As settlement started dwindling, church attendance also waned. In June, 1913 the church was deconsecrated. Some of the contents of the church were taken to a new building in Pierson but the organ and photos were taken to Eunola School.
Locals from the area told stories about Prohibition and how given the location close to the American border and the very isolated location of the now vacant church, it became an attractive hideout to bootleggers. I certainly didn’t get any Al Capone vibes while here.
Upon our arrival at the church, the sun was blaring, there were no clouds in the sky. I was a tad bit disappointed. Back at the start of Covid, Cade, Makenna and I drove out this way with the intention of visiting this location. We ended up heading North after a stop in Elva and I didn’t think I would ever make my way down here again. Yesterday a fellow bando hunter took me down here to do some touring. I’m glad he did. And I’m glad the sunset improved. Within fifteen or so minutes after our arrival, the infamous “golden hour” revealed itself.
After years of abandonment and vandalism, in 1932 the windows and doors of the church were boarded up in an effort to save the building. Inside the structure are obvious signs of a fire. I would have loved to have seen this place before Mother Nature and vandalism took hold.
In 1967 it was recorded that the building was still intact.
Driving around this area, there are very few cars and people. In the late 19th and 20th centuries, it is said that the government did all they could to entice people to this area. It is said that people from Britain and Northern Europe were heavily recruited. During the recruiting process no one took into consideration the climate these people would endure here on the wide open prairies nor did they consider if farming on this land would prove successful before they made their way to Canada from abroad.
And then there is this old truck. I will admit, at first I was a bit more excited about this old truck than I was the old church. What role this old truck plays to this historical site is beyond anyone’s knowledge. I googled it, but not to thoroughly, so I’m just going to pretend that a bootlegger parked his truck here to hide out in the church and then had to escape by foot and never came back for it. Its perfect right where it is and has been subject to many photographs in its time, as this old field stone church as its backdrop.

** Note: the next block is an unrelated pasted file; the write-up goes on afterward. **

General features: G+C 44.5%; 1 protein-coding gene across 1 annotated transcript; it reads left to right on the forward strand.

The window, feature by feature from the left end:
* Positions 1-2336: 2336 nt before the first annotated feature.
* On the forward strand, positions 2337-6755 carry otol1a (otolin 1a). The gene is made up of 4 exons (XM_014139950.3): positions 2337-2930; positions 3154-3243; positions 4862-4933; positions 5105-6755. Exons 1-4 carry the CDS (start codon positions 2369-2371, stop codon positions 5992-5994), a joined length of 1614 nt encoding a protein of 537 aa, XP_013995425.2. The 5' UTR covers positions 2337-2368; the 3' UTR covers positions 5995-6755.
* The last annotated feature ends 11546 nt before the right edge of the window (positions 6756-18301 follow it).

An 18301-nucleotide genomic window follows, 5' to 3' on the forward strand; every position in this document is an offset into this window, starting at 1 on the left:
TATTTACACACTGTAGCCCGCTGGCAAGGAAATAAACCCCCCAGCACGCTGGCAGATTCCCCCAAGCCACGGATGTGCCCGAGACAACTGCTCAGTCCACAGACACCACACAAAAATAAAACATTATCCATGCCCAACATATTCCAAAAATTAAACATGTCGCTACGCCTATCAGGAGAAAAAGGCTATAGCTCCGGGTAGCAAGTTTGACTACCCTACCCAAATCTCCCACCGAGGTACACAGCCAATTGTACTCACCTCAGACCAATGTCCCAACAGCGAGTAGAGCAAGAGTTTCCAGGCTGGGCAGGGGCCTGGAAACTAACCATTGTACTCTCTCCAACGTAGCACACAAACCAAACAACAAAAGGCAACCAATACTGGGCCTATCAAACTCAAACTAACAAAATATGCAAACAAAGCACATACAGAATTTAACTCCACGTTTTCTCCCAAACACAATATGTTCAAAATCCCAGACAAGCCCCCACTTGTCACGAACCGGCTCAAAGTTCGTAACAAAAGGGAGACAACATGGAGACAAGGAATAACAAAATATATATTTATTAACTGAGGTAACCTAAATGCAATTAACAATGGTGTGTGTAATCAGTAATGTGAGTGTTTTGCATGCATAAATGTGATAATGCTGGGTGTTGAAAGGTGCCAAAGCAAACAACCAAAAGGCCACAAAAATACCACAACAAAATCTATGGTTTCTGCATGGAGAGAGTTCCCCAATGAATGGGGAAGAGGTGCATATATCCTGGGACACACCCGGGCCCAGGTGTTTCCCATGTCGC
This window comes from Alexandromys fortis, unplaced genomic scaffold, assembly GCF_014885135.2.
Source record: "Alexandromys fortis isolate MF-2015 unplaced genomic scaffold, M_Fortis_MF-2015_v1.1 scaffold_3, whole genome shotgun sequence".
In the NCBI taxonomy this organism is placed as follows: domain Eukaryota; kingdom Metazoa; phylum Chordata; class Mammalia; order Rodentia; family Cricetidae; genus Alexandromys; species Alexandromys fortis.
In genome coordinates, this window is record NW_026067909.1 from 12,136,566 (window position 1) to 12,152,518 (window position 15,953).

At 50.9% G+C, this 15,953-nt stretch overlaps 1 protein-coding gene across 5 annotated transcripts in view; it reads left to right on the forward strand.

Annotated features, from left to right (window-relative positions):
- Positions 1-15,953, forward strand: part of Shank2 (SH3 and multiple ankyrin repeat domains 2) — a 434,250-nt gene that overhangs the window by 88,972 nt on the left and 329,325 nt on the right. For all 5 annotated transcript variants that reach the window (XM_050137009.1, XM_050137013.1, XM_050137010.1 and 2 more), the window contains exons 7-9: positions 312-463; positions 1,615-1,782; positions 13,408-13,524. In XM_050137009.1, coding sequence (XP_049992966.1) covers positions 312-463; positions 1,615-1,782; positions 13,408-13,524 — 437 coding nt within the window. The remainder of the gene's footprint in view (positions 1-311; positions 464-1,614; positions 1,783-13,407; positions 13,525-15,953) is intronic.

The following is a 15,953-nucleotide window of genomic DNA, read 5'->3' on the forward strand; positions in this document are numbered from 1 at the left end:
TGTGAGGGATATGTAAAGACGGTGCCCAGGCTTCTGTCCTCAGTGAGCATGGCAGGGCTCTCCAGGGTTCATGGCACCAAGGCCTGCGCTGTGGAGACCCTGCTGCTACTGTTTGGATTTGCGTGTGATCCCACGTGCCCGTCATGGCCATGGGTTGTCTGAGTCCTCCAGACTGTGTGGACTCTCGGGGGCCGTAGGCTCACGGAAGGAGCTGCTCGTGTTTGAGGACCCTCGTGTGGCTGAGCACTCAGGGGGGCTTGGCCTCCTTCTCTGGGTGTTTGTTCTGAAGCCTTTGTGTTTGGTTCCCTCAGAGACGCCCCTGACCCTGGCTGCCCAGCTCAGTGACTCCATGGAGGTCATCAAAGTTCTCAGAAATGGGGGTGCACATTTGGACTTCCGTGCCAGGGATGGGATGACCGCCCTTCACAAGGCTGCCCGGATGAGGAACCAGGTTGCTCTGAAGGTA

After a ratepayers meeting in 1901 and the assurance to two East Coast landowners that their land would only be used for a school, the sum of $700 was raised to build Peninsula School. Miss Anges Moore, with a second class professional certificate was hired for the year for an annual salary of $420. She resigned within one month.
The school was heated with coal and wood. In 1927 the school was equipped with flat bowl coal oil lamps and then in 1950, oil burners were installed. The school had a well stocked library with two sets of encylopedia, the World Book and Book of Knowledge, and wall maps. The students were active in sports and 4H as well as community centered activities such as Christmas Concerts, picnics and dances. It even hosted a funeral.
In 1934-35, it was reported that teachers at Peninsula School were paid $30 per month plus board. The family boarding the teacher would receive a $15 per month credit to be applied to their taxes.
The Belfry School District was established in January 1891 on land donated by local farmer, Warren Belfry from whom the school name was derived.
Five years later, the building was moved to its present location where it remains somehwat stable. The floor is caving in so I did not attempt to enter beyond the front step.
Due to low numbers, the school was closed between June 1940 and January 1945. The school closed permanently in June 1962 and the remaining students were bused to Elva School, Pierson School, or Melita School.
Some of the teachers who worked at Belfry School included: Miss Hope (1907), Miss Wheeler, Miss Rodgers, Miss Carson, Miss Fizzell, Miss Pheonix, Miss Archibald, Miss Strong, Miss Wells, Miss Shands, Olive House, Ruby Fletcher Reddaway (1939-1940), Miss Munro, Melba Dobbyn, Miss Cooper, Miss Stamper, Hazel McLintock, Mrs. Baker, Mrs. Roblin, and Mrs. Betty Pederson (1961-1962).